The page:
August 16th, 2014

Shaman - Horse

Spritual Practice

A spiritual practice can be see as an art form. As with any art form such as writing or painting, spiritual practice does have a structure defined by the intent of the creator, a forum available, and an anticipated audience. The wide open possibilities of the creator must somehow fit into these spaces. A spiritual practice does this fitting. The spiritual practices are then held accountable to the resulting strictures of structure. The adherents of the spiritual practices are both supported and restricted by their creation.

Spiritual pursuits have an incredible creative aspect. People can set up their spiritual practices on any scale they wish. Anything goes. The catch is that the creation takes on an internal logic matching the scope of of the spiritual practice. Compliance to a driving internal logic molds people's actions on so many levels. The logic of a spiritual practice can estrange it from other definitions. The challenge to the cross-group dynamics is that one spiritual practice's internal logic will not be congruent to another's. In fact, it takes a lot of effort to get groups to match. One of the reasons traditions are created is so there will be some congruency of internal logic. This reason by be subconscious, but it is there nonetheless. The most hardened traditions attempt to lock in a set of rules, but these fixed precepts originally came from some creative source. It is terribly practical and human that spiritual practices are seen to be a creative pursuit.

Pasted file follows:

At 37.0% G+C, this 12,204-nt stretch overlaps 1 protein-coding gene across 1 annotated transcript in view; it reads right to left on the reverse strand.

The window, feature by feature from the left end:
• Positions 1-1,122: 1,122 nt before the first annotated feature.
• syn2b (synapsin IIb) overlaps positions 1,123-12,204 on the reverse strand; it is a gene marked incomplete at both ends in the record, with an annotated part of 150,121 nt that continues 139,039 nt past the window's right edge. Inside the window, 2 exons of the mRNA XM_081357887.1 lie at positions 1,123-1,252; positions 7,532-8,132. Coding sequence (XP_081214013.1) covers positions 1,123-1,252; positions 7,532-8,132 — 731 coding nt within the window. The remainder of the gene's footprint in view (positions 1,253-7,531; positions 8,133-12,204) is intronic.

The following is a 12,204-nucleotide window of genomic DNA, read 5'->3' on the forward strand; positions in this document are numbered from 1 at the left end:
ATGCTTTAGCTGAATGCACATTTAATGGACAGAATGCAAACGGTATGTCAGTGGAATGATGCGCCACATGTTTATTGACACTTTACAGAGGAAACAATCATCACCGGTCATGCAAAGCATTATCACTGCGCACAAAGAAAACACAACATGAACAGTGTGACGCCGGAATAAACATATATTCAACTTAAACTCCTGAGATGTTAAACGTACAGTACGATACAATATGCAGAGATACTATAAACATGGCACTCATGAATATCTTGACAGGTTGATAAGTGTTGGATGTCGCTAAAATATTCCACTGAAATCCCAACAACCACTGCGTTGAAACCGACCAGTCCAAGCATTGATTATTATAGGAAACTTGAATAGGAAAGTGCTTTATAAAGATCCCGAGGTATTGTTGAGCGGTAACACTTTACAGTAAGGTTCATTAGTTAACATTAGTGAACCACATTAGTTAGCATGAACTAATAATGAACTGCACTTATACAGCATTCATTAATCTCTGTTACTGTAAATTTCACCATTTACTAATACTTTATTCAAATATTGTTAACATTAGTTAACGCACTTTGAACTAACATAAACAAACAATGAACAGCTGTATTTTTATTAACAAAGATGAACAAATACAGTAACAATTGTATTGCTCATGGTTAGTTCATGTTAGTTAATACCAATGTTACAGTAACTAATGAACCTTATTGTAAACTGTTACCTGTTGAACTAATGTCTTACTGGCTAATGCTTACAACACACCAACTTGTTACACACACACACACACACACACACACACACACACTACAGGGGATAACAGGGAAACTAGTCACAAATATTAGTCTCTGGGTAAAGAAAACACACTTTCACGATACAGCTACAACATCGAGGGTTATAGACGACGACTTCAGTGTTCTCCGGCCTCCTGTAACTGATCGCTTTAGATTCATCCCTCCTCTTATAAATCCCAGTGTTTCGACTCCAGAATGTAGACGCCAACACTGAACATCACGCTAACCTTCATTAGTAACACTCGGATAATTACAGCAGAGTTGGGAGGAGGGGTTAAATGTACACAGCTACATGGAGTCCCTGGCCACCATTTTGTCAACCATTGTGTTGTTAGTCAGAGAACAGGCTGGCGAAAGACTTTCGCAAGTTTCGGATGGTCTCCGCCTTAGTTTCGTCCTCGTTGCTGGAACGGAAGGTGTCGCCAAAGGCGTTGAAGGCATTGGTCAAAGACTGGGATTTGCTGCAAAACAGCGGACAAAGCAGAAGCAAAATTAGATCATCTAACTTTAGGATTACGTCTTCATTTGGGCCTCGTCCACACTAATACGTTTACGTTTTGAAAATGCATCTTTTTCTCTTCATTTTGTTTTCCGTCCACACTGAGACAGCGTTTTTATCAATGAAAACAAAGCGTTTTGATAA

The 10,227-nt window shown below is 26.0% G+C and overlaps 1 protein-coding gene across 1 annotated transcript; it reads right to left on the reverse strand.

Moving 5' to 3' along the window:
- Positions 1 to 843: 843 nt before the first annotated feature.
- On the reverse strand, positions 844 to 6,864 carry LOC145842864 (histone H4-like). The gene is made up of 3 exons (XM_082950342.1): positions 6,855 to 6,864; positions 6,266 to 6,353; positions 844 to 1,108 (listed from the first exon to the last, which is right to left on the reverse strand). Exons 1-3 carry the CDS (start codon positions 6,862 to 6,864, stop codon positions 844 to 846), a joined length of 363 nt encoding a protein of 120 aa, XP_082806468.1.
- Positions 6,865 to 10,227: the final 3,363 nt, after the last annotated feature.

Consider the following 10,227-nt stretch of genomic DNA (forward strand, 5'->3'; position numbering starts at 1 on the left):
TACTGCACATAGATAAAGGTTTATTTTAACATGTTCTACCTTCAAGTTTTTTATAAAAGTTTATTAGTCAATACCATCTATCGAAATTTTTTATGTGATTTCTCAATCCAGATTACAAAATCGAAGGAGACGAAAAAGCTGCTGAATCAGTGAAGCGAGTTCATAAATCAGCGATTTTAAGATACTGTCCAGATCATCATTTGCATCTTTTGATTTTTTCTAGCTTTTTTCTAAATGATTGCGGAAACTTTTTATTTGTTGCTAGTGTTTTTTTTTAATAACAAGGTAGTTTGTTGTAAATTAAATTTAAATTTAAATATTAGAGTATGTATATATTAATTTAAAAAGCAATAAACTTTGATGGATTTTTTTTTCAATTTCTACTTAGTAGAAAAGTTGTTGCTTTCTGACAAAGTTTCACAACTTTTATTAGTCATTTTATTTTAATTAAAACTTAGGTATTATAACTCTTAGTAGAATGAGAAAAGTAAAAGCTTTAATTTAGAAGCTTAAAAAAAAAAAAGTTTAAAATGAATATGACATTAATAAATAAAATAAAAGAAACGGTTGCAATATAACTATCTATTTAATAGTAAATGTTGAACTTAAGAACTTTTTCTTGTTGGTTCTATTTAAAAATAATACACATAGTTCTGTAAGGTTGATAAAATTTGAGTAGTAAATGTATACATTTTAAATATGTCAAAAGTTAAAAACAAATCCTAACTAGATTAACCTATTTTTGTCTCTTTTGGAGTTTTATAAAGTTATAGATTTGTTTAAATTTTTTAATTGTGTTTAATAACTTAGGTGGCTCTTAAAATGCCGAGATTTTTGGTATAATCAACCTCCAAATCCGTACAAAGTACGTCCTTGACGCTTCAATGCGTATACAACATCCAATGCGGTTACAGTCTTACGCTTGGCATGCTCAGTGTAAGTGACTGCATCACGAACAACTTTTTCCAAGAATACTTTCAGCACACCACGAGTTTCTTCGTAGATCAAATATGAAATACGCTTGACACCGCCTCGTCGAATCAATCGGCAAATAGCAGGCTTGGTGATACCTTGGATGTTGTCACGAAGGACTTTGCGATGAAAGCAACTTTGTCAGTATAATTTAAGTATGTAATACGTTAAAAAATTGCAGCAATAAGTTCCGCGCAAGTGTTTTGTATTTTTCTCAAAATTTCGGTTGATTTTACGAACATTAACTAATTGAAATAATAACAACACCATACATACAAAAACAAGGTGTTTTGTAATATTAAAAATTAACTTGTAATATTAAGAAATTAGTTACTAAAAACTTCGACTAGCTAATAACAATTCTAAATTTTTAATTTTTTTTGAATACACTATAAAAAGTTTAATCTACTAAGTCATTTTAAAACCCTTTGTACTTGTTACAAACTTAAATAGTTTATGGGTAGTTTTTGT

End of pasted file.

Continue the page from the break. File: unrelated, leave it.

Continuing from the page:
Spiritual practices can and will change. The changes may be very difficult or the changes may be very easy. The relative ease is determined by the existing internal logic and the desired state of the change. the 'explanation' of the change must fit into the existing internal logic of the spiritual practice. A person must be even more creative than the originator of the spiritual practice when a change is especially contrary to existing logic. Especially contrary changes or additions are disapproved by those who cannot explain the extension of the logic. Complete investment in a spiritual practice can put a person in a place where it is difficult to accept or promote any change. Agents of change often must then come from the 'outside'. This outside can be truly on the exterior of the spiritual practice or it can be an internal force that sees looseness in the internal structure. The agents of change provoke changes in internal logic that the vested insiders cannot.

In the end the spiritual practice becomes a helpful tool, too limiting to realize the full scope of the divine or connect all interpretations of the divine together, but it is enough to state, "this is what I believe in all its wonderful and insightful wackiness".